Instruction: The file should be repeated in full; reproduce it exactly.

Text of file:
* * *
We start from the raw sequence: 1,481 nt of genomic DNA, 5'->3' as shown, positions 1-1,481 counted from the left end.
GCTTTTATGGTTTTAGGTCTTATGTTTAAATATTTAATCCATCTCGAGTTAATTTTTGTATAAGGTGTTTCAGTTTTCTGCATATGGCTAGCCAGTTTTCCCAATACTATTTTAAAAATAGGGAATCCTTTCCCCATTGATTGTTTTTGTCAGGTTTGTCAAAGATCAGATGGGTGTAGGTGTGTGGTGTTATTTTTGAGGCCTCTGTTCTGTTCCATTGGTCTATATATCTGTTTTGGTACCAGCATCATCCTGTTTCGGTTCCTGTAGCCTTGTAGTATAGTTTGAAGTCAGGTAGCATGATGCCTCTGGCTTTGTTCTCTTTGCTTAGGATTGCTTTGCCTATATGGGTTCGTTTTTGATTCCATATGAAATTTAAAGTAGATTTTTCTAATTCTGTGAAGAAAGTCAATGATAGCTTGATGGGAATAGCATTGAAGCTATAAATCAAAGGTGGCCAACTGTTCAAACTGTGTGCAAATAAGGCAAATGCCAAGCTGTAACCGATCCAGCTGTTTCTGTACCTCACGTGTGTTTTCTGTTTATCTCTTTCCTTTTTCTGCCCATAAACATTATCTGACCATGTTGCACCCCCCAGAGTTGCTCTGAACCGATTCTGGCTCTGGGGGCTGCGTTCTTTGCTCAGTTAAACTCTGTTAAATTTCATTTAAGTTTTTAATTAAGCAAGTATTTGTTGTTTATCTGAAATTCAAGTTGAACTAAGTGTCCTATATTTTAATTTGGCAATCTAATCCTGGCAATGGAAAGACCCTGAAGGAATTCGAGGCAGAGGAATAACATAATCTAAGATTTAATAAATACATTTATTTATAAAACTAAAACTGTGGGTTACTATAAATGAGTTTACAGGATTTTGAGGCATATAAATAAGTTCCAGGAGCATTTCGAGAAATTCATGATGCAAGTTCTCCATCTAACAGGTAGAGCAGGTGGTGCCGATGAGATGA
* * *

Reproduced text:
We start from the raw sequence: 1,481 nt of genomic DNA, 5'->3' as shown, positions 1-1,481 counted from the left end.
GCTTTTATGGTTTTAGGTCTTATGTTTAAATATTTAATCCATCTCGAGTTAATTTTTGTATAAGGTGTTTCAGTTTTCTGCATATGGCTAGCCAGTTTTCCCAATACTATTTTAAAAATAGGGAATCCTTTCCCCATTGATTGTTTTTGTCAGGTTTGTCAAAGATCAGATGGGTGTAGGTGTGTGGTGTTATTTTTGAGGCCTCTGTTCTGTTCCATTGGTCTATATATCTGTTTTGGTACCAGCATCATCCTGTTTCGGTTCCTGTAGCCTTGTAGTATAGTTTGAAGTCAGGTAGCATGATGCCTCTGGCTTTGTTCTCTTTGCTTAGGATTGCTTTGCCTATATGGGTTCGTTTTTGATTCCATATGAAATTTAAAGTAGATTTTTCTAATTCTGTGAAGAAAGTCAATGATAGCTTGATGGGAATAGCATTGAAGCTATAAATCAAAGGTGGCCAACTGTTCAAACTGTGTGCAAATAAGGCAAATGCCAAGCTGTAACCGATCCAGCTGTTTCTGTACCTCACGTGTGTTTTCTGTTTATCTCTTTCCTTTTTCTGCCCATAAACATTATCTGACCATGTTGCACCCCCCAGAGTTGCTCTGAACCGATTCTGGCTCTGGGGGCTGCGTTCTTTGCTCAGTTAAACTCTGTTAAATTTCATTTAAGTTTTTAATTAAGCAAGTATTTGTTGTTTATCTGAAATTCAAGTTGAACTAAGTGTCCTATATTTTAATTTGGCAATCTAATCCTGGCAATGGAAAGACCCTGAAGGAATTCGAGGCAGAGGAATAACATAATCTAAGATTTAATAAATACATTTATTTATAAAACTAAAACTGTGGGTTACTATAAATGAGTTTACAGGATTTTGAGGCATATAAATAAGTTCCAGGAGCATTTCGAGAAATTCATGATGCAAGTTCTCCATCTAACAGGTAGAGCAGGTGGTGCCGATGAGATGA